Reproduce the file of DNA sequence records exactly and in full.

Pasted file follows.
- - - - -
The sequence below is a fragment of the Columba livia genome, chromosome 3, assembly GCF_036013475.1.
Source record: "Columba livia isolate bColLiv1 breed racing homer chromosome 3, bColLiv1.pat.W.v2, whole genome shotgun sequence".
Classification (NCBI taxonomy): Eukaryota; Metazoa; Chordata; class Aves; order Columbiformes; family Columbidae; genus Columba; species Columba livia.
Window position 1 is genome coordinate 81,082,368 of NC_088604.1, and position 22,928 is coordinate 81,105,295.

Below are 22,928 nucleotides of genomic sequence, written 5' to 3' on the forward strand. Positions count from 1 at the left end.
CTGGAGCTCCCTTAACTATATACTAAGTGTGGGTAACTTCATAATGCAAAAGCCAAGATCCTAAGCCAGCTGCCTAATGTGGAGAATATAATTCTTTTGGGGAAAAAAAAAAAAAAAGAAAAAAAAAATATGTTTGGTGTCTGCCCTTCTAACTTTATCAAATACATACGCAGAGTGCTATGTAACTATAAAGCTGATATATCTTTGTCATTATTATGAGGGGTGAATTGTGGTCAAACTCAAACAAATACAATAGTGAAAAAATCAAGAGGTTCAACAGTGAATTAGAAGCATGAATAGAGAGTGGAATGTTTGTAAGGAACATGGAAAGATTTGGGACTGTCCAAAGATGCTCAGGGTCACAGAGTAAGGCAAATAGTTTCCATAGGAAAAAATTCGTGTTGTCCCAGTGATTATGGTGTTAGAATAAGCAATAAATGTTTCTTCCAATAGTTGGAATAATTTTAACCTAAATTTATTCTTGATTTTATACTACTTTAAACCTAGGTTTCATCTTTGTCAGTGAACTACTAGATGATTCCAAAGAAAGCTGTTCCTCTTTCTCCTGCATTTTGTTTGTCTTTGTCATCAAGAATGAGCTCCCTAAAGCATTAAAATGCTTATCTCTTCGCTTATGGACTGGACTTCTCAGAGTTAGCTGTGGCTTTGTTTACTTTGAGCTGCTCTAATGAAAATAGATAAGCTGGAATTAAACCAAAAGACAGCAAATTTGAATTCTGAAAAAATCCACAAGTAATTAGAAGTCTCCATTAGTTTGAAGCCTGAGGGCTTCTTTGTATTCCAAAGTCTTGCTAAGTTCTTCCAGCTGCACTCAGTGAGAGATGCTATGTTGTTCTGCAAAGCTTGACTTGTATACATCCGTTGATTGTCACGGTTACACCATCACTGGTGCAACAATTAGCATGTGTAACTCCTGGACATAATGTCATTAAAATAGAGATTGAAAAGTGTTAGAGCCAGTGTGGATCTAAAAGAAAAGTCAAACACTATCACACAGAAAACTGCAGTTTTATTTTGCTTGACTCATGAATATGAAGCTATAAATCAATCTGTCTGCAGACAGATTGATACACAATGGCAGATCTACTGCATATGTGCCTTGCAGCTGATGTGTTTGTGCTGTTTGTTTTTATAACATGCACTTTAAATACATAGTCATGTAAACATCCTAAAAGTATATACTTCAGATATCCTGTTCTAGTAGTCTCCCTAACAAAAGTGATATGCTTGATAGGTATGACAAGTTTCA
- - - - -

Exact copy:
The sequence below is a fragment of the Columba livia genome, chromosome 3, assembly GCF_036013475.1.
Source record: "Columba livia isolate bColLiv1 breed racing homer chromosome 3, bColLiv1.pat.W.v2, whole genome shotgun sequence".
Classification (NCBI taxonomy): Eukaryota; Metazoa; Chordata; class Aves; order Columbiformes; family Columbidae; genus Columba; species Columba livia.
Window position 1 is genome coordinate 81,082,368 of NC_088604.1, and position 22,928 is coordinate 81,105,295.

Below are 22,928 nucleotides of genomic sequence, written 5' to 3' on the forward strand. Positions count from 1 at the left end.
CTGGAGCTCCCTTAACTATATACTAAGTGTGGGTAACTTCATAATGCAAAAGCCAAGATCCTAAGCCAGCTGCCTAATGTGGAGAATATAATTCTTTTGGGGAAAAAAAAAAAAAAAGAAAAAAAAAATATGTTTGGTGTCTGCCCTTCTAACTTTATCAAATACATACGCAGAGTGCTATGTAACTATAAAGCTGATATATCTTTGTCATTATTATGAGGGGTGAATTGTGGTCAAACTCAAACAAATACAATAGTGAAAAAATCAAGAGGTTCAACAGTGAATTAGAAGCATGAATAGAGAGTGGAATGTTTGTAAGGAACATGGAAAGATTTGGGACTGTCCAAAGATGCTCAGGGTCACAGAGTAAGGCAAATAGTTTCCATAGGAAAAAATTCGTGTTGTCCCAGTGATTATGGTGTTAGAATAAGCAATAAATGTTTCTTCCAATAGTTGGAATAATTTTAACCTAAATTTATTCTTGATTTTATACTACTTTAAACCTAGGTTTCATCTTTGTCAGTGAACTACTAGATGATTCCAAAGAAAGCTGTTCCTCTTTCTCCTGCATTTTGTTTGTCTTTGTCATCAAGAATGAGCTCCCTAAAGCATTAAAATGCTTATCTCTTCGCTTATGGACTGGACTTCTCAGAGTTAGCTGTGGCTTTGTTTACTTTGAGCTGCTCTAATGAAAATAGATAAGCTGGAATTAAACCAAAAGACAGCAAATTTGAATTCTGAAAAAATCCACAAGTAATTAGAAGTCTCCATTAGTTTGAAGCCTGAGGGCTTCTTTGTATTCCAAAGTCTTGCTAAGTTCTTCCAGCTGCACTCAGTGAGAGATGCTATGTTGTTCTGCAAAGCTTGACTTGTATACATCCGTTGATTGTCACGGTTACACCATCACTGGTGCAACAATTAGCATGTGTAACTCCTGGACATAATGTCATTAAAATAGAGATTGAAAAGTGTTAGAGCCAGTGTGGATCTAAAAGAAAAGTCAAACACTATCACACAGAAAACTGCAGTTTTATTTTGCTTGACTCATGAATATGAAGCTATAAATCAATCTGTCTGCAGACAGATTGATACACAATGGCAGATCTACTGCATATGTGCCTTGCAGCTGATGTGTTTGTGCTGTTTGTTTTTATAACATGCACTTTAAATACATAGTCATGTAAACATCCTAAAAGTATATACTTCAGATATCCTGTTCTAGTAGTCTCCCTAACAAAAGTGATATGCTTGATAGGTATGACAAGTTTCA